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Multi-layer insulation

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Title: Multi-layer insulation  
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Multi-layer insulation

Closeup of Multi-layer insulation from a satellite. The metal coated plastic layers and the scrim separator are visible.

Multi-layer insulation, or MLI, is thermal insulation composed of multiple layers of thin sheets and is often used on spacecraft. It is one of the main items of the spacecraft thermal design, primarily intended to reduce heat loss by thermal radiation. In its basic form, it does not appreciably insulate against other thermal losses such as heat conduction or convection. It is therefore commonly used on satellites and other applications in vacuum where conduction and convection are much less significant and radiation dominates. MLI gives many satellites and other space probes the appearance of being covered with gold foil.

Function and design

The golden areas are MLI blankets on the Mars Reconnaissance Orbiter

The principle behind MLI is radiation balance. To see why it works, start with a concrete example - imagine a square meter of a surface in outer space, at 300 K, with an emissivity of 1, facing away from the sun or other heat sources. From the Stefan-Boltzmann law, this surface will radiate 460 watts. Now imagine placing a thin (but opaque) layer 1 cm away from the plate, thermally insulated from it, and also with an emissivity of 1. This new layer will cool until it is radiating 230 watts from each side, at which point everything is in balance. The new layer receives 460 watts from the original plate. 230 watts is radiated back to the original plate, and 230 watts to space. The original surface still radiates 460 watts, but gets 230 back from the new layers, for a net loss of 230 watts. So overall, the radiation losses have been reduced by half by adding the additional layer.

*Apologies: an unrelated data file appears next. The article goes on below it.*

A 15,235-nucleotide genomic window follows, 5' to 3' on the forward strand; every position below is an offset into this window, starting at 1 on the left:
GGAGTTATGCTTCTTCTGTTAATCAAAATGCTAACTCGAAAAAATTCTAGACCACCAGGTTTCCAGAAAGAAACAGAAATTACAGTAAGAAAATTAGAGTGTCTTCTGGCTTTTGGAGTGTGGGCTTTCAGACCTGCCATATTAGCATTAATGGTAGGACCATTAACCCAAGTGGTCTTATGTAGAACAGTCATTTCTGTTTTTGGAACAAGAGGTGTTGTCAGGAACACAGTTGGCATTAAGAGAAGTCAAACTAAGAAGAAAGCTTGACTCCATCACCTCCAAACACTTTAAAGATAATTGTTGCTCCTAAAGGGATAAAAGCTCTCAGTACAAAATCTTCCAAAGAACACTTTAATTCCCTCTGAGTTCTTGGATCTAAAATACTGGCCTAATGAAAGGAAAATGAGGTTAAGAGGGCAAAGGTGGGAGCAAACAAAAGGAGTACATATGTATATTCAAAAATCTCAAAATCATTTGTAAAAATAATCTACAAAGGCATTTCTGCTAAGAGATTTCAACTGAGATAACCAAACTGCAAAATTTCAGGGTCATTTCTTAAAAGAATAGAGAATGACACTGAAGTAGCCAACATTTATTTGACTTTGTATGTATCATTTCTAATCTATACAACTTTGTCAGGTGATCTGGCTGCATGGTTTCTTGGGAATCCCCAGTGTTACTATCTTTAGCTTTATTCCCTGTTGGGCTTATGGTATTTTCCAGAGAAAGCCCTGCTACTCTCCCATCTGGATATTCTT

MLI covering the heat shield of the Huygens probe

More layers can be added to reduce the loss further. The blanket can be further improved by making the outside surfaces highly reflective to thermal radiation, which reduces both absorption and emission. The performance of a layer stack can be quantified in terms of its overall heat transfer coefficient U, which defines the radiative heat flow rate Q between two parallel surfaces with a temperature difference \Delta T and area A as

Q = U A \Delta T.

Theoretically, the heat transfer coefficient between two layers with emissivities \epsilon_1 and \epsilon_2, under vacuum, is

U = 4\sigma T^3 \frac{1}{1/\epsilon_1 + 1/\epsilon_2 - 1},

where T is the mean of the temperatures (in K) of the two layers and \sigma=5.7\times10^{-8} Wm−2K−4 is the Stefan-Boltzmann Constant. If each layer has the same emissivity \epsilon on both sides, then a stack of N layers placed between two high-emissivity surfaces will have an overall heat transfer coefficient

U = 4\sigma T^3 \frac{1}{N(2/\epsilon - 1) + 1}.

Clearly, increasing the number of layers and decreasing the emissivity both lower the heat transfer coefficient, which is equivalent to a higher insulation value. In this equation, it is assumed that the temperature difference is small compared to the absolute temperature. In space, where the apparent outside temperature could be 3 K (cosmic background radiation), the exact U value is different.